Enough preamble about how important this game is, because I’m certain you understand the stakes. A loss here isn’t catastrophic, but a win would put the Falcons at 5-1, give them three wins against genuine contenders (the other two being Denver and Oakland), and set them up to win the NFC South barring a massive meltdown.
Here are three matchups that may prove to be critical to the outcome of this one.
Tevin Coleman versus Kam Chancellor
The weather forecast kind of pumps the brakes on Coleman’s value as a receiver...or does it?
More than the winds and rain, the biggest factor in Coleman’s day is likely to be Kam Chancellor, the gifted safety that Dan Quinn is clearly hoping Keanu Neal will become or surpass someday down the line. Teams have been content to put linebackers on Tevin Coleman when he’s going out for passes, which has led to some hilarious mismatches as he torches players who simply aren’t fast enough to keep up with him. Seattle’s defense is very good, very smart, and features Chancellor, who will draw Coleman often enough that it’s a legitimate concern for him.
We know that Coleman and Devonta Freeman will be factors on the ground, especially as play gets sloppier and sloppier in the weather, but Coleman’s success in the passing game has been an X factor for Atlanta for weeks, and I’m wondering if even Seattle is capable of entirely shutting him down.
If Coleman can win those one-on-one matchups against Chancellor and the Seattle linebackers—which is not a given—the Falcons’ offense can thrive. We’ll see if it happens.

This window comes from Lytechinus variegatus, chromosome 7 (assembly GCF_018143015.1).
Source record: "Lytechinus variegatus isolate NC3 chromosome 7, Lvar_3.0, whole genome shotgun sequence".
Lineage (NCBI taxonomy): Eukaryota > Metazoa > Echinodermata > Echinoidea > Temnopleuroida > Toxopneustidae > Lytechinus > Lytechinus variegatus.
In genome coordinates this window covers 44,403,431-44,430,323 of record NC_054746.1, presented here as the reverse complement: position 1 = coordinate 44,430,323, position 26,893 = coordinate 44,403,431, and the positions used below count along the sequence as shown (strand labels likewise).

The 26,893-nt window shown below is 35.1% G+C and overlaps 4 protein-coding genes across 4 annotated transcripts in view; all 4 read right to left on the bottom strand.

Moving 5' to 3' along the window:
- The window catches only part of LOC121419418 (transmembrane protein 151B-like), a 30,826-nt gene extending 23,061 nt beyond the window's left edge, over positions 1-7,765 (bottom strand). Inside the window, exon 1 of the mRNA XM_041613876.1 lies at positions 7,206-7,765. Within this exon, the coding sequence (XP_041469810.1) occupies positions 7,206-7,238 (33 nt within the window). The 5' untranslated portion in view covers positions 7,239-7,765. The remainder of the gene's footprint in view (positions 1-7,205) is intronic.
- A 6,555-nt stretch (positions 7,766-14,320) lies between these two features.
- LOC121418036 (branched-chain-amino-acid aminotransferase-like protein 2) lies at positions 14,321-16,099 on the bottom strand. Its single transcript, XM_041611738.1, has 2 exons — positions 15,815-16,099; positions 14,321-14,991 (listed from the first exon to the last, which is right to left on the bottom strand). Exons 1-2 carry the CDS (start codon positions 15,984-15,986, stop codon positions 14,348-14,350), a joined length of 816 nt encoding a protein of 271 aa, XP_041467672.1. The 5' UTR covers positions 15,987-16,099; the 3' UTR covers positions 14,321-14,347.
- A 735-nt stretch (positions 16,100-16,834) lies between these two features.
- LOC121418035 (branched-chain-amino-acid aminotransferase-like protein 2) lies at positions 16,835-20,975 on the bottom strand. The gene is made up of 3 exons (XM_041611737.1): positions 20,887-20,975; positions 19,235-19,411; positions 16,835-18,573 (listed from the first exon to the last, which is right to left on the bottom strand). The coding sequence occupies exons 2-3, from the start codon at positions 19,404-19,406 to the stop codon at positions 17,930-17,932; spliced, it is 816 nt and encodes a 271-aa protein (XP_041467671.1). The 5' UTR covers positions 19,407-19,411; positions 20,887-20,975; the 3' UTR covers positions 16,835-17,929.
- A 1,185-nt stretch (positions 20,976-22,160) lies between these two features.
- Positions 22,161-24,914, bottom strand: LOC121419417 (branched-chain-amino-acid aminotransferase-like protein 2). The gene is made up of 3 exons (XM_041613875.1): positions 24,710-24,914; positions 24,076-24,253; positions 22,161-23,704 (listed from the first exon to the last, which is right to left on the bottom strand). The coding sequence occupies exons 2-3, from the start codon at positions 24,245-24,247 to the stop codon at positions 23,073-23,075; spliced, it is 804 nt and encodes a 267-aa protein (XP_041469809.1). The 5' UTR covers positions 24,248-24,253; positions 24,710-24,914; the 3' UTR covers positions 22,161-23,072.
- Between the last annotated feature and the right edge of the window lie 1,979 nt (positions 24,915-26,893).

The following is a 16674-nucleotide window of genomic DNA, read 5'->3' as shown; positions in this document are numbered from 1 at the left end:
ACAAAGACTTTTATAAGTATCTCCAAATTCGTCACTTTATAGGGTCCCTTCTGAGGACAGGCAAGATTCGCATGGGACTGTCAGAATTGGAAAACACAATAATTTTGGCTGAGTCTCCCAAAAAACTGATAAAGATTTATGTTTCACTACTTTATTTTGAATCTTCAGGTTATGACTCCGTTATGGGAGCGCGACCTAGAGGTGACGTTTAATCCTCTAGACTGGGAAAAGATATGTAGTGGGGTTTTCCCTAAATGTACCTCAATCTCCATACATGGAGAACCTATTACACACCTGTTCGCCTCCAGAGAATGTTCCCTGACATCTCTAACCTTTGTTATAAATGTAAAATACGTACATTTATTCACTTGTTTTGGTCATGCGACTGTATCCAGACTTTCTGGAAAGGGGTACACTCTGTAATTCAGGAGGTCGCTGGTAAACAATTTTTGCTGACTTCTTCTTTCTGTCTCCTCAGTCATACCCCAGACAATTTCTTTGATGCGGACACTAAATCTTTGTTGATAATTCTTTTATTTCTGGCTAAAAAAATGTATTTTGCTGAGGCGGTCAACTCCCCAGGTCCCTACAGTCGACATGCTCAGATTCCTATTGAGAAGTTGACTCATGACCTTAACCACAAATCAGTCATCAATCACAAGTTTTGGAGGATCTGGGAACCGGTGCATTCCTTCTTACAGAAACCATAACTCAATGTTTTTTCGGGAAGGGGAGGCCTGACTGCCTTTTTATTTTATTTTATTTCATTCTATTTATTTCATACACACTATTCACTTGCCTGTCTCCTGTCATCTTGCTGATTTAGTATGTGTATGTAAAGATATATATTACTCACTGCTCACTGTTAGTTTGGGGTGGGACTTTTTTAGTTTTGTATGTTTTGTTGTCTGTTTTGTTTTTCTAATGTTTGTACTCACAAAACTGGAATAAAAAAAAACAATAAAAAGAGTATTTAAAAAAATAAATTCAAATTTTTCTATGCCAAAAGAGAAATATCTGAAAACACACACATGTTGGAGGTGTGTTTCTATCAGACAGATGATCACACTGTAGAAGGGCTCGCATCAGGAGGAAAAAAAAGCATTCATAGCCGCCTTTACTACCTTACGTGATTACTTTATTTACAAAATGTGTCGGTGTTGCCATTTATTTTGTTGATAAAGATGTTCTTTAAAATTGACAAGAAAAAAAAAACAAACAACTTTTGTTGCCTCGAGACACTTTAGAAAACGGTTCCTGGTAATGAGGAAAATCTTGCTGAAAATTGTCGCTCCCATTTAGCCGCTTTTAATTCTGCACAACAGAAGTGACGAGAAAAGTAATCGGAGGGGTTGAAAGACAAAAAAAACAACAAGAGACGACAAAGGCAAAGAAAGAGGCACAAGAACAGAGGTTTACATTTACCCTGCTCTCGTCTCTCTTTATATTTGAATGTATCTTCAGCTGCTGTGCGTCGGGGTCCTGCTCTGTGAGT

Vic Beasley & Dwight Freeney versus Russell Wilson
A week ago, Beasley and Freeney (Beasley in particular) teed off on rookie Paxton Lynch, a mobile quarterback with a bright future who just wasn’t ready for primetime. They were aided by a poor performance from the Denver offensive line, and they’d like to replicate that performance against Seattle.
On one hand, the Seattle tackle situation is arguably even worse than Denver’s, with one of the three or four weakest starting duos in the entire NFL. On the other hand, they’re up against Russell Wilson, who is far savvier than Lynch, has long shown a knack for escaping pressure, and has the ability to get rid of the ball very quickly. I don’t doubt that Beasley and Freeney will be causing problems off the edge the rest of the way—Beasley may have just needed the confidence boost—but Wilson’s frustrating for any pass rusher to face.
My guess is the Falcons will pull down 1-2 sacks against Wilson and may be able to apply pressure, but unless the weather is really horrific, they’re not going to make Seattle’s QB look as bad as Lynch did.
Richard Sherman versus Julio Jones
Of course. No one can deny that Jones is one of the three best wide receivers in the NFL today, and while Sherman’s stock with fans and national media waxes and wanes, he’s clearly a top five cornerback. Seattle may elect to give Sherman help at times, but there’s little doubt that the star cornerback will be one of the few players in the NFL to attempt to take on Julio one on one for much of the game.
If Sherman wins that battle and/or forces a turnover while doing so, it puts Seattle in an excellent position to win, even with Atlanta’s all-around talent on offense. If Julio wins, torches Sherman a handful of times, and impacts the game in a major way, the Falcons may walk away with this one. It’ll be a critical—and fun!—battle.